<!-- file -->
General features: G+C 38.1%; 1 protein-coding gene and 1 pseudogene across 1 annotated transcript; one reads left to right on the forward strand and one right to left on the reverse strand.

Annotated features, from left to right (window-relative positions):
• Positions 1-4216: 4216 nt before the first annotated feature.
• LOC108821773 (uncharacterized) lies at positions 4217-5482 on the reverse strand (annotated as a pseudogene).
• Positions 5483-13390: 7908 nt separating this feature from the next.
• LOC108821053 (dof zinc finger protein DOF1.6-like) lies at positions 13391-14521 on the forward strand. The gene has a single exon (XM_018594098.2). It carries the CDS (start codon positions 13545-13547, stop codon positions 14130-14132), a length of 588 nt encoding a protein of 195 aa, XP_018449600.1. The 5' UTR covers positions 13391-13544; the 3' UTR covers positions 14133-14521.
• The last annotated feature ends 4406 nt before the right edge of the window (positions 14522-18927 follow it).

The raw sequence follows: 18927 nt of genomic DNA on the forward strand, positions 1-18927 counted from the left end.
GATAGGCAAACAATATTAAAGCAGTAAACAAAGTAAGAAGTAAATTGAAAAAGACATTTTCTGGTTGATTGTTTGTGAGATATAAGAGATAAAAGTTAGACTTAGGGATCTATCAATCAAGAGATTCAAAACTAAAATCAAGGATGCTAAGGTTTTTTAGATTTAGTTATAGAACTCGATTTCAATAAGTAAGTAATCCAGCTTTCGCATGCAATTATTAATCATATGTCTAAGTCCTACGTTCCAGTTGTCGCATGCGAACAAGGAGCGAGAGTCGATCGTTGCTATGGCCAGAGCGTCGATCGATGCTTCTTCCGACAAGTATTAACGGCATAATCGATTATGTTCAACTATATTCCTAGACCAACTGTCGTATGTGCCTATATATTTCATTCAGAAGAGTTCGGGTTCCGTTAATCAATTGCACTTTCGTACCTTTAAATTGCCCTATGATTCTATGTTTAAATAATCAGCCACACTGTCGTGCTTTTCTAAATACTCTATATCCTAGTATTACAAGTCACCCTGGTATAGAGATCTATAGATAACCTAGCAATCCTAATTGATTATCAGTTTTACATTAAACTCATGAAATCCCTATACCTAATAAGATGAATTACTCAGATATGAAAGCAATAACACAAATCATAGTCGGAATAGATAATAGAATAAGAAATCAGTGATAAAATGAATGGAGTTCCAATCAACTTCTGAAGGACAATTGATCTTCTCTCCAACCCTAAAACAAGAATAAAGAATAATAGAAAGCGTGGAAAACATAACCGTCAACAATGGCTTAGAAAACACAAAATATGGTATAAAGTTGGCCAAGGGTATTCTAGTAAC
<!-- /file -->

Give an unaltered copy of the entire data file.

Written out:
General features: G+C 38.1%; 1 protein-coding gene and 1 pseudogene across 1 annotated transcript; one reads left to right on the forward strand and one right to left on the reverse strand.

Annotated features, from left to right (window-relative positions):
• Positions 1-4216: 4216 nt before the first annotated feature.
• LOC108821773 (uncharacterized) lies at positions 4217-5482 on the reverse strand (annotated as a pseudogene).
• Positions 5483-13390: 7908 nt separating this feature from the next.
• LOC108821053 (dof zinc finger protein DOF1.6-like) lies at positions 13391-14521 on the forward strand. The gene has a single exon (XM_018594098.2). It carries the CDS (start codon positions 13545-13547, stop codon positions 14130-14132), a length of 588 nt encoding a protein of 195 aa, XP_018449600.1. The 5' UTR covers positions 13391-13544; the 3' UTR covers positions 14133-14521.
• The last annotated feature ends 4406 nt before the right edge of the window (positions 14522-18927 follow it).

The raw sequence follows: 18927 nt of genomic DNA on the forward strand, positions 1-18927 counted from the left end.
GATAGGCAAACAATATTAAAGCAGTAAACAAAGTAAGAAGTAAATTGAAAAAGACATTTTCTGGTTGATTGTTTGTGAGATATAAGAGATAAAAGTTAGACTTAGGGATCTATCAATCAAGAGATTCAAAACTAAAATCAAGGATGCTAAGGTTTTTTAGATTTAGTTATAGAACTCGATTTCAATAAGTAAGTAATCCAGCTTTCGCATGCAATTATTAATCATATGTCTAAGTCCTACGTTCCAGTTGTCGCATGCGAACAAGGAGCGAGAGTCGATCGTTGCTATGGCCAGAGCGTCGATCGATGCTTCTTCCGACAAGTATTAACGGCATAATCGATTATGTTCAACTATATTCCTAGACCAACTGTCGTATGTGCCTATATATTTCATTCAGAAGAGTTCGGGTTCCGTTAATCAATTGCACTTTCGTACCTTTAAATTGCCCTATGATTCTATGTTTAAATAATCAGCCACACTGTCGTGCTTTTCTAAATACTCTATATCCTAGTATTACAAGTCACCCTGGTATAGAGATCTATAGATAACCTAGCAATCCTAATTGATTATCAGTTTTACATTAAACTCATGAAATCCCTATACCTAATAAGATGAATTACTCAGATATGAAAGCAATAACACAAATCATAGTCGGAATAGATAATAGAATAAGAAATCAGTGATAAAATGAATGGAGTTCCAATCAACTTCTGAAGGACAATTGATCTTCTCTCCAACCCTAAAACAAGAATAAAGAATAATAGAAAGCGTGGAAAACATAACCGTCAACAATGGCTTAGAAAACACAAAATATGGTATAAAGTTGGCCAAGGGTATTCTAGTAAC